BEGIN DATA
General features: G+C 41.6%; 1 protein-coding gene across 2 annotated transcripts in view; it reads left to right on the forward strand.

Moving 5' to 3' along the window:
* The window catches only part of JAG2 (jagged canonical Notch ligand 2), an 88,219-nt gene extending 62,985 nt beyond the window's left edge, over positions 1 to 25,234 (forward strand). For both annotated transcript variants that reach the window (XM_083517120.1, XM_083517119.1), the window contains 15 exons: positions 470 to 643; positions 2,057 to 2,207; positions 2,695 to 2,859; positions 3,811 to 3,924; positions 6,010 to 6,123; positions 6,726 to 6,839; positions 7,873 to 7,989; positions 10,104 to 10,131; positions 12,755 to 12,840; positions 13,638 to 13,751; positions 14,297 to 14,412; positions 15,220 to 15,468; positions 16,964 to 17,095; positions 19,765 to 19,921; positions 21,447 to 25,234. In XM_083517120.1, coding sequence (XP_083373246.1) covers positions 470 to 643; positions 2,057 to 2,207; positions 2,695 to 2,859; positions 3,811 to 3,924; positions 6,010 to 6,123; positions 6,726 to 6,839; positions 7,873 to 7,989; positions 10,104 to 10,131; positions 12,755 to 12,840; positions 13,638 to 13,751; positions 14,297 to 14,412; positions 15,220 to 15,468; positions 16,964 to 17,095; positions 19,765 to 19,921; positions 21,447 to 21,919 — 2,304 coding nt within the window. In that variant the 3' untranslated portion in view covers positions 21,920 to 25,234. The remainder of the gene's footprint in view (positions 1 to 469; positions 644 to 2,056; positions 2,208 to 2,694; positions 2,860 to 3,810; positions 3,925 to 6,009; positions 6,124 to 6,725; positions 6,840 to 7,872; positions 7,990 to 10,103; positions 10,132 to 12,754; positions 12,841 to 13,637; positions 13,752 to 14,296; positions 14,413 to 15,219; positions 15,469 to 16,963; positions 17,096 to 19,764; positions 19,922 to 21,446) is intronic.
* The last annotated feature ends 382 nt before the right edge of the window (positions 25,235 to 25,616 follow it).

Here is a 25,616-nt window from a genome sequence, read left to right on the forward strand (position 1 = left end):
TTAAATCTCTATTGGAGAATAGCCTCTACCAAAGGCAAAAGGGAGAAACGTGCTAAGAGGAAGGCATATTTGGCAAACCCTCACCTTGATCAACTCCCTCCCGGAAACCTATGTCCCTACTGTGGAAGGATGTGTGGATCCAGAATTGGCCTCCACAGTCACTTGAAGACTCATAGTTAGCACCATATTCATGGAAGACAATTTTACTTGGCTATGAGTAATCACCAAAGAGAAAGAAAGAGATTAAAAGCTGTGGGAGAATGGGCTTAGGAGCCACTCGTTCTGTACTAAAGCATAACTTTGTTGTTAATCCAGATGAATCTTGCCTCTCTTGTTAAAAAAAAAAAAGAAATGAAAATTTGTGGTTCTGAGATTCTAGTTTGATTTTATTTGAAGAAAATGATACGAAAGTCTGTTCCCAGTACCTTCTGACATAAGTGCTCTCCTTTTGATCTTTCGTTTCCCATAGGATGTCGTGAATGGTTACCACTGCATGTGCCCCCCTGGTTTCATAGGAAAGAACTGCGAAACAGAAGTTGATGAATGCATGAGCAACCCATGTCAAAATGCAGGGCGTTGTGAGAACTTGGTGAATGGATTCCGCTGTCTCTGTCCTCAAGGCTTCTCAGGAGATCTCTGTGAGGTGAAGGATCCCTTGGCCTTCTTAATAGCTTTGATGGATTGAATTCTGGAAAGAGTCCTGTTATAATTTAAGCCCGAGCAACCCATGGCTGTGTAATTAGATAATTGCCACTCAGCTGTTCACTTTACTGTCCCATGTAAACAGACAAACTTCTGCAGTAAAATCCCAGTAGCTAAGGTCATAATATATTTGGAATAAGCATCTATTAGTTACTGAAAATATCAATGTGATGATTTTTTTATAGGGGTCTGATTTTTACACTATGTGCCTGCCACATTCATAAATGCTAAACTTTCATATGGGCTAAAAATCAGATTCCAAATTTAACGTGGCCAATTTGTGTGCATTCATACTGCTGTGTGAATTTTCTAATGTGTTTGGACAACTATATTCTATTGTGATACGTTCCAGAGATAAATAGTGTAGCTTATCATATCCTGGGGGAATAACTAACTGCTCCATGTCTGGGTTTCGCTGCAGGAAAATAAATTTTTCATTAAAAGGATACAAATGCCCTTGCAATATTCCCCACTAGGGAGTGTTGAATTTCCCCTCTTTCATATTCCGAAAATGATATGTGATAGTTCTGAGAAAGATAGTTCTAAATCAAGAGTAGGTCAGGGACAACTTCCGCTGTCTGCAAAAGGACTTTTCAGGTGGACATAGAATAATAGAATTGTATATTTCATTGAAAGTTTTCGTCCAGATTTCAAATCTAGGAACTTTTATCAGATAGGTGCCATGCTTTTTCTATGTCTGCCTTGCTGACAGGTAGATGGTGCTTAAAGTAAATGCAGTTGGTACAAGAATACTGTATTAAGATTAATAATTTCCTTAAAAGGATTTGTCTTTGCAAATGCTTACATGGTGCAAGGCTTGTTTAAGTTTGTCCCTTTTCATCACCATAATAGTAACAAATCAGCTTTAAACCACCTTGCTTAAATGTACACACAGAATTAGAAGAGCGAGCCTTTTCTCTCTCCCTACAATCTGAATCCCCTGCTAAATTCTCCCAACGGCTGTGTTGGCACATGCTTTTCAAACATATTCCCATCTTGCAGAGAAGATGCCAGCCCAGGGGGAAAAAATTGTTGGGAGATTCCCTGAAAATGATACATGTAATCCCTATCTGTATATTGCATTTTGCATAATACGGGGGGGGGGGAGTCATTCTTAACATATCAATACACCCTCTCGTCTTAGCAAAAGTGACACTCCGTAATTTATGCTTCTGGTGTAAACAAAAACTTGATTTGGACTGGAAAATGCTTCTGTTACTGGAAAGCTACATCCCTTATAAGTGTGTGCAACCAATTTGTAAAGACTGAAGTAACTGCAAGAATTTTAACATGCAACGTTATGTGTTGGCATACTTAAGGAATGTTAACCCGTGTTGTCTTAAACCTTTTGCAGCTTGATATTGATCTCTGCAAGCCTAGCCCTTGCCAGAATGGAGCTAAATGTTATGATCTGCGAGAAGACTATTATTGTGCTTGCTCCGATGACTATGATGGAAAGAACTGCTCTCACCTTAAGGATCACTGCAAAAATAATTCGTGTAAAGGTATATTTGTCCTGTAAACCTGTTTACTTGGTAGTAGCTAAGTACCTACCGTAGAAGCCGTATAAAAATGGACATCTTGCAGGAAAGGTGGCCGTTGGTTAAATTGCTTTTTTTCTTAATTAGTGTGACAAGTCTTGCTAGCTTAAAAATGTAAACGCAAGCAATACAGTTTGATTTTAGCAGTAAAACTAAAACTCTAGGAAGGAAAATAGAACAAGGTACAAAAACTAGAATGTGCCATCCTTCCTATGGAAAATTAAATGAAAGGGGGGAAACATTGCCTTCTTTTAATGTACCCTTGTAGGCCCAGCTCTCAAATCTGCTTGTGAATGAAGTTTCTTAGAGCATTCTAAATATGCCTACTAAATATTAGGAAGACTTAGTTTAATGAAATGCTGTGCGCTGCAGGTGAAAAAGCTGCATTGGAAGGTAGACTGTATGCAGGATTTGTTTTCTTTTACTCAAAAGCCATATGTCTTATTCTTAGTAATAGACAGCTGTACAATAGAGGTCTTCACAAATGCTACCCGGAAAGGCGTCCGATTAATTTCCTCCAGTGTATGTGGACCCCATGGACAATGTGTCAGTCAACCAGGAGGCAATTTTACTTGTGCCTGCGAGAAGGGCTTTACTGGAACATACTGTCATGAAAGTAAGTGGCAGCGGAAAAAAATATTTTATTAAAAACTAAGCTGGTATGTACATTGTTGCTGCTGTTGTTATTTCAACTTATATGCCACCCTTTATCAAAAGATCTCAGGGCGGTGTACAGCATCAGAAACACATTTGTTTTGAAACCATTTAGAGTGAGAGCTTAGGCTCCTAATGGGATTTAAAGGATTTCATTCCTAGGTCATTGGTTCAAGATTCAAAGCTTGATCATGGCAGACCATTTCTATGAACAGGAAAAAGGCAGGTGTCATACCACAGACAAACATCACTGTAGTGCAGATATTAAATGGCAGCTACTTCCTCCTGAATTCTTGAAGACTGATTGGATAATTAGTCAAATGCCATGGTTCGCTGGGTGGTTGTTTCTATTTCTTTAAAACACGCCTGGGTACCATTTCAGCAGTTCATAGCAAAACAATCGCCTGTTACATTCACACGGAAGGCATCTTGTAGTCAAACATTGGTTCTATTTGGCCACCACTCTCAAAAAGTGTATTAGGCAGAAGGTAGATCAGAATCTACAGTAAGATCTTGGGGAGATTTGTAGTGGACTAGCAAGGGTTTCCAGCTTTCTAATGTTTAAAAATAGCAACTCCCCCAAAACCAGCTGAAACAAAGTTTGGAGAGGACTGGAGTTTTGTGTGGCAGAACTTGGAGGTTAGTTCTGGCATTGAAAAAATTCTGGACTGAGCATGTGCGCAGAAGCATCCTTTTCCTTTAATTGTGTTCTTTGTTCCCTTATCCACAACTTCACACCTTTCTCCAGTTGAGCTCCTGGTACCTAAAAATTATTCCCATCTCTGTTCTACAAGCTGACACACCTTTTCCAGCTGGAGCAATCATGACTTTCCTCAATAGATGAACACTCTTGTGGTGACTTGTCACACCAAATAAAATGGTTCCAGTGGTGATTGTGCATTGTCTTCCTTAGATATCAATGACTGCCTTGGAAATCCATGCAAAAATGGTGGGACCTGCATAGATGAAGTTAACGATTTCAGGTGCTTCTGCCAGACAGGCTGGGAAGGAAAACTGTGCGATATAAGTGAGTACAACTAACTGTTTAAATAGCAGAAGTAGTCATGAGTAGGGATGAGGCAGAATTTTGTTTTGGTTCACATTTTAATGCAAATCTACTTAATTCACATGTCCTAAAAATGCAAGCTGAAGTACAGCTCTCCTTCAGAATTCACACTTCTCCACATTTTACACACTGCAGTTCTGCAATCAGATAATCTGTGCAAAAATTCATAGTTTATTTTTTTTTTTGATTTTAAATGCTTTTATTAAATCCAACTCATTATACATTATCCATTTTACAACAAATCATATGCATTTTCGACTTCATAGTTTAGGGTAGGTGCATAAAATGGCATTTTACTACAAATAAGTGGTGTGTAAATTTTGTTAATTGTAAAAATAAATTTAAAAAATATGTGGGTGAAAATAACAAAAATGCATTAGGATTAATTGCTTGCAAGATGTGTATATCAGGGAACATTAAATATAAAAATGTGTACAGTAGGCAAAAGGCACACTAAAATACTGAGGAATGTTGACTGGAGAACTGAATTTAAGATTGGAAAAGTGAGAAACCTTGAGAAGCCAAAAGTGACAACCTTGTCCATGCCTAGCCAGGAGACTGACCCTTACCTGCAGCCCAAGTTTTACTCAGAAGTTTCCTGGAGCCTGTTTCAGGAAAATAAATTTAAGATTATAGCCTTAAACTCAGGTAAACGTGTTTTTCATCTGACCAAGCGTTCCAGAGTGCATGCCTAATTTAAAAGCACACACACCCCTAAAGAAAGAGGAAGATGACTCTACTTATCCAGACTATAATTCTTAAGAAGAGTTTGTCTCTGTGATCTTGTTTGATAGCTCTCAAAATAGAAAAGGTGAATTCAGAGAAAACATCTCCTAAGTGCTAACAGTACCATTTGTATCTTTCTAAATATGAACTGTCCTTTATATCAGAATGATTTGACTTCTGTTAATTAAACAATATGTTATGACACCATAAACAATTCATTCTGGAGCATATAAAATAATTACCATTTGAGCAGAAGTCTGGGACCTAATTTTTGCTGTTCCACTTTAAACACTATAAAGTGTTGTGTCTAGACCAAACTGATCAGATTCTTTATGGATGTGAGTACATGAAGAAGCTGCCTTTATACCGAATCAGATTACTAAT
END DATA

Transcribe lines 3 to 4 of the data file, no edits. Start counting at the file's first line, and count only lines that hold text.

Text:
* The window catches only part of JAG2 (jagged canonical Notch ligand 2), an 88,219-nt gene extending 62,985 nt beyond the window's left edge, over positions 1 to 25,234 (forward strand). For both annotated transcript variants that reach the window (XM_083517120.1, XM_083517119.1), the window contains 15 exons: positions 470 to 643; positions 2,057 to 2,207; positions 2,695 to 2,859; positions 3,811 to 3,924; positions 6,010 to 6,123; positions 6,726 to 6,839; positions 7,873 to 7,989; positions 10,104 to 10,131; positions 12,755 to 12,840; positions 13,638 to 13,751; positions 14,297 to 14,412; positions 15,220 to 15,468; positions 16,964 to 17,095; positions 19,765 to 19,921; positions 21,447 to 25,234. In XM_083517120.1, coding sequence (XP_083373246.1) covers positions 470 to 643; positions 2,057 to 2,207; positions 2,695 to 2,859; positions 3,811 to 3,924; positions 6,010 to 6,123; positions 6,726 to 6,839; positions 7,873 to 7,989; positions 10,104 to 10,131; positions 12,755 to 12,840; positions 13,638 to 13,751; positions 14,297 to 14,412; positions 15,220 to 15,468; positions 16,964 to 17,095; positions 19,765 to 19,921; positions 21,447 to 21,919 — 2,304 coding nt within the window. In that variant the 3' untranslated portion in view covers positions 21,920 to 25,234. The remainder of the gene's footprint in view (positions 1 to 469; positions 644 to 2,056; positions 2,208 to 2,694; positions 2,860 to 3,810; positions 3,925 to 6,009; positions 6,124 to 6,725; positions 6,840 to 7,872; positions 7,990 to 10,103; positions 10,132 to 12,754; positions 12,841 to 13,637; positions 13,752 to 14,296; positions 14,413 to 15,219; positions 15,469 to 16,963; positions 17,096 to 19,764; positions 19,922 to 21,446) is intronic.
* The last annotated feature ends 382 nt before the right edge of the window (positions 25,235 to 25,616 follow it).